The Effects Of Alcohol Misuse And Related Problem Behaviors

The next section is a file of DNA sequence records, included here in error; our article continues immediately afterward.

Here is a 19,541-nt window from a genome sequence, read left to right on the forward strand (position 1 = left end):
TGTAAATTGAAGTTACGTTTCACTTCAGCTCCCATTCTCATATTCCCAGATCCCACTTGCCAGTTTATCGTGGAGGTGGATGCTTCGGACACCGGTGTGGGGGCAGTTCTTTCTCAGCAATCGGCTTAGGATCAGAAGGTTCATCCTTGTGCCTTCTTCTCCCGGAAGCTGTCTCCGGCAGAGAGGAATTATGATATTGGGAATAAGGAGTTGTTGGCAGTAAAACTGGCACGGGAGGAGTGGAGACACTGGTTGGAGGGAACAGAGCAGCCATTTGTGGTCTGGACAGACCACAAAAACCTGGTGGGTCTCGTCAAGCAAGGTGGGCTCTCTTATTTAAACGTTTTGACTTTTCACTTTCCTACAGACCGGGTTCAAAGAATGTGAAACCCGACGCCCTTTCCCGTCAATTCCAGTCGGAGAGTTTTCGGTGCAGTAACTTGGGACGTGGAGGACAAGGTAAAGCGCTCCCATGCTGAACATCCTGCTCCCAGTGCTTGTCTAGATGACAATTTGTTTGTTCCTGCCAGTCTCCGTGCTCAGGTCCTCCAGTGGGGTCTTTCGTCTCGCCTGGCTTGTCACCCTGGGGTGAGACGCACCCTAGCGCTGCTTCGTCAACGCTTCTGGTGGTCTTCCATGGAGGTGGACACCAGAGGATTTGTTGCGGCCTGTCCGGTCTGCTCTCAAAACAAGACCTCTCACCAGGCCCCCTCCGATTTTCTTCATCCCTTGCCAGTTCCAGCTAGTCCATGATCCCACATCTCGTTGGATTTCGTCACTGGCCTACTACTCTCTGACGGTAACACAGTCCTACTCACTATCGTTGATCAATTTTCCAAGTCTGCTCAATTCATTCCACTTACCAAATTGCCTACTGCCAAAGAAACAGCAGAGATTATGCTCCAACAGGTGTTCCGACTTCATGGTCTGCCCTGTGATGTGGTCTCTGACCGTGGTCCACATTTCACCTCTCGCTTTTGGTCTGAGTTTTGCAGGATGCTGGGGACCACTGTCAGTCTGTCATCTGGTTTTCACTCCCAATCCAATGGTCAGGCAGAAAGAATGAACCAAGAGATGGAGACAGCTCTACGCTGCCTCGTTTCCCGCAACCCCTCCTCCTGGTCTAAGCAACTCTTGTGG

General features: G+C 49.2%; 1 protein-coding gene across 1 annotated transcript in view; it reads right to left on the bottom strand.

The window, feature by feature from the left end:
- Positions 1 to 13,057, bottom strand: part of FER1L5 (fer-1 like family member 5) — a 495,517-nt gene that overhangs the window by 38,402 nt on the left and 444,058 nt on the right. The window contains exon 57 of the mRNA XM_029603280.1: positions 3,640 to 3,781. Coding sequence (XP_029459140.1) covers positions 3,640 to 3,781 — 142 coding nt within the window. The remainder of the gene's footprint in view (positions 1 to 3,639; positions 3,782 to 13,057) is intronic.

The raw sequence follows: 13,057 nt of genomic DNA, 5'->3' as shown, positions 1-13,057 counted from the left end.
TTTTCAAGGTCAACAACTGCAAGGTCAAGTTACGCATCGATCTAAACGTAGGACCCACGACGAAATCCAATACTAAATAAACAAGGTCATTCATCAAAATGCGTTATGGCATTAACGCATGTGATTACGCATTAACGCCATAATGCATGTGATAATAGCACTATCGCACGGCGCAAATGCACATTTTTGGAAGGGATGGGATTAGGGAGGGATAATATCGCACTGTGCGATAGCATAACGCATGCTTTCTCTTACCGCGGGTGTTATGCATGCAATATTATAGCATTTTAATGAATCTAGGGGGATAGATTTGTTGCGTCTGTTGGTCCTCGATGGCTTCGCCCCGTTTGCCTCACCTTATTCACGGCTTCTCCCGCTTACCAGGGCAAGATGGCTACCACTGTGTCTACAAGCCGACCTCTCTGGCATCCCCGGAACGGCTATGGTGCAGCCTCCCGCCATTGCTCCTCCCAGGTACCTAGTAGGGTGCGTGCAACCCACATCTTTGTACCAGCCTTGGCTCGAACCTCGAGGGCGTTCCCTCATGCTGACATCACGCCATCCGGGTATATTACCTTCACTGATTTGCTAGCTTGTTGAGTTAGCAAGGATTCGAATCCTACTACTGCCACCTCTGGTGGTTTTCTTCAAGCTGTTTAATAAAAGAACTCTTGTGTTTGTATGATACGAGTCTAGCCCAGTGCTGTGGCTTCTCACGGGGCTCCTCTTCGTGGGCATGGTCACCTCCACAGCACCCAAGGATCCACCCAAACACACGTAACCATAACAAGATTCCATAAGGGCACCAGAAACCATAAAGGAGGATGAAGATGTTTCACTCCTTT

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Children who have a family structure that provides support and guidance has significantly shown in research to inhibit socially deviant behavior. When children are unsupervised, undisciplined and rejected by their caregivers they are more inclined to exhibit negative behaviors and are more likely to act out in various deviant ways. Barnes, Hoffman, Welte, Farrell and Dintcheff (2006) analyzed 506 adolescents using interviews in a general population sample through a six-wave longitudinal study of the development of alcohol misuse and related problem behaviors. “Results from the multilevel modeling showed that monitoring significantly predicted adolescents’ initial levels of alcohol misuse and delinquency”. Furthermore, they found that parental monitoring strongly predicted the rates of increase (slope) in all 3 problem behaviors. Adolescents who had more family support and monitoring at Wave 1 had lower alcohol misuse and delinquency compared with adolescents with lower levels of support. Higher family support over Waves 2 - 4 also reduced the rate of increase in delinquency and also reduced the rate of deceleration in delinquency, additionally those adolescents who were monitored more, over Waves 2 - 4, had lower rates of increase of all three problem behaviors: alcohol misuse, illicit drug use, and delinquency over time (Barnes et al., 2006). There was little mention whether the family structure, specifically if the monitoring and support came from a single parent or two parents, was related to the higher levels of delinquency, however this study correlates in part to our first hypothesis regarding lack of supervision and higher delinquency rates: H1: Children from single parent households will be more inclined to be involved in... ... middle of paper ... ...olling for all these factors, with the partial OR increasing from 2.52 to 3.36 [CI = 1.44–7.85] (Theobald, 2013). These findings support our 5th hypothesis: H5: Children from dysfunctional homes where parents are divorced or display negative behaviors toward each other will be more inclined to engage in deviance and delinquency as juveniles. The importance of this study is two-fold, parents will benefit by understanding how significant family structure is in the child rearing process and society will gain the imperative information needed to further guide and support juveniles who may have a tendency towards deviance due to their home situations. Due to the low levels of recent studies on the topic of family structure and its correlation to juvenile delinquency, we feel our study will help further the discussion and guide more comprehensive research on the topic.

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